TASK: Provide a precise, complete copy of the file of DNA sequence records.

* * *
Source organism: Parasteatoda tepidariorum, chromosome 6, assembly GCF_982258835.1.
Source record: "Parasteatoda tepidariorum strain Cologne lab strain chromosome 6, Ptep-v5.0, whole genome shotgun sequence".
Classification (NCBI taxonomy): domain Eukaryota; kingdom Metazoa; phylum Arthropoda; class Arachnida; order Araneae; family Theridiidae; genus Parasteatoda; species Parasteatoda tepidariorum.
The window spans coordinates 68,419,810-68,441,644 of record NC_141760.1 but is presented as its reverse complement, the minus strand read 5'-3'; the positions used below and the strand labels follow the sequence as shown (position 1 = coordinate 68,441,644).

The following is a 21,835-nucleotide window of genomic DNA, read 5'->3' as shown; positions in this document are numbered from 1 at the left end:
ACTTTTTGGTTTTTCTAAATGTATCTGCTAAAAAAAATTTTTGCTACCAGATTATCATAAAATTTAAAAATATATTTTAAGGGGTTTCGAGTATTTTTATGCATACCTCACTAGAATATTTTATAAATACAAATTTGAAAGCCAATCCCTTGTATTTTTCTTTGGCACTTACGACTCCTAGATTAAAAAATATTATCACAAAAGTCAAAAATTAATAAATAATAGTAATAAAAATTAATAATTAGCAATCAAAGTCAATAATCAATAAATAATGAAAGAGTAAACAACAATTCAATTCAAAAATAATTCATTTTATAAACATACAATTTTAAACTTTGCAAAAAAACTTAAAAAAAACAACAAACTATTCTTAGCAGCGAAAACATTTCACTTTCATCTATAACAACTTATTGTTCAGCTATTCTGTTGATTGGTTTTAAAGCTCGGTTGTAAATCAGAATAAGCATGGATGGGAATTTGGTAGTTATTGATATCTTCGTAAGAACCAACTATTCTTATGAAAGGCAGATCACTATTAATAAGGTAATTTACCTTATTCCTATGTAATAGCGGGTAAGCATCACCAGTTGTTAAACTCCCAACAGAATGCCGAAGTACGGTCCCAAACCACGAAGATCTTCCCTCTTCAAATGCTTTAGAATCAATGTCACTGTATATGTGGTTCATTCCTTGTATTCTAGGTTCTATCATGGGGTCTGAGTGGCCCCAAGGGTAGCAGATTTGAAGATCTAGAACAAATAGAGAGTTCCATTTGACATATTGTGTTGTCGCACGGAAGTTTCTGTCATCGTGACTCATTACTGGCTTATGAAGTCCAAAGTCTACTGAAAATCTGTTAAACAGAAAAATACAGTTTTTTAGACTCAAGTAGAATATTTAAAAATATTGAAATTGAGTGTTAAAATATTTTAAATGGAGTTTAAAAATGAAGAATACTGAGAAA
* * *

Source organism: Parasteatoda tepidariorum, chromosome 6, assembly GCF_982258835.1.
Source record: "Parasteatoda tepidariorum strain Cologne lab strain chromosome 6, Ptep-v5.0, whole genome shotgun sequence".
Classification (NCBI taxonomy): domain Eukaryota; kingdom Metazoa; phylum Arthropoda; class Arachnida; order Araneae; family Theridiidae; genus Parasteatoda; species Parasteatoda tepidariorum.
The window spans coordinates 68,419,810-68,441,644 of record NC_141760.1 but is presented as its reverse complement, the minus strand read 5'-3'; the positions used below and the strand labels follow the sequence as shown (position 1 = coordinate 68,441,644).

The following is a 21,835-nucleotide window of genomic DNA, read 5'->3' as shown; positions in this document are numbered from 1 at the left end:
ACTTTTTGGTTTTTCTAAATGTATCTGCTAAAAAAAATTTTTGCTACCAGATTATCATAAAATTTAAAAATATATTTTAAGGGGTTTCGAGTATTTTTATGCATACCTCACTAGAATATTTTATAAATACAAATTTGAAAGCCAATCCCTTGTATTTTTCTTTGGCACTTACGACTCCTAGATTAAAAAATATTATCACAAAAGTCAAAAATTAATAAATAATAGTAATAAAAATTAATAATTAGCAATCAAAGTCAATAATCAATAAATAATGAAAGAGTAAACAACAATTCAATTCAAAAATAATTCATTTTATAAACATACAATTTTAAACTTTGCAAAAAAACTTAAAAAAAACAACAAACTATTCTTAGCAGCGAAAACATTTCACTTTCATCTATAACAACTTATTGTTCAGCTATTCTGTTGATTGGTTTTAAAGCTCGGTTGTAAATCAGAATAAGCATGGATGGGAATTTGGTAGTTATTGATATCTTCGTAAGAACCAACTATTCTTATGAAAGGCAGATCACTATTAATAAGGTAATTTACCTTATTCCTATGTAATAGCGGGTAAGCATCACCAGTTGTTAAACTCCCAACAGAATGCCGAAGTACGGTCCCAAACCACGAAGATCTTCCCTCTTCAAATGCTTTAGAATCAATGTCACTGTATATGTGGTTCATTCCTTGTATTCTAGGTTCTATCATGGGGTCTGAGTGGCCCCAAGGGTAGCAGATTTGAAGATCTAGAACAAATAGAGAGTTCCATTTGACATATTGTGTTGTCGCACGGAAGTTTCTGTCATCGTGACTCATTACTGGCTTATGAAGTCCAAAGTCTACTGAAAATCTGTTAAACAGAAAAATACAGTTTTTTAGACTCAAGTAGAATATTTAAAAATATTGAAATTGAGTGTTAAAATATTTTAAATGGAGTTTAAAAATGAAGAATACTGAGAAA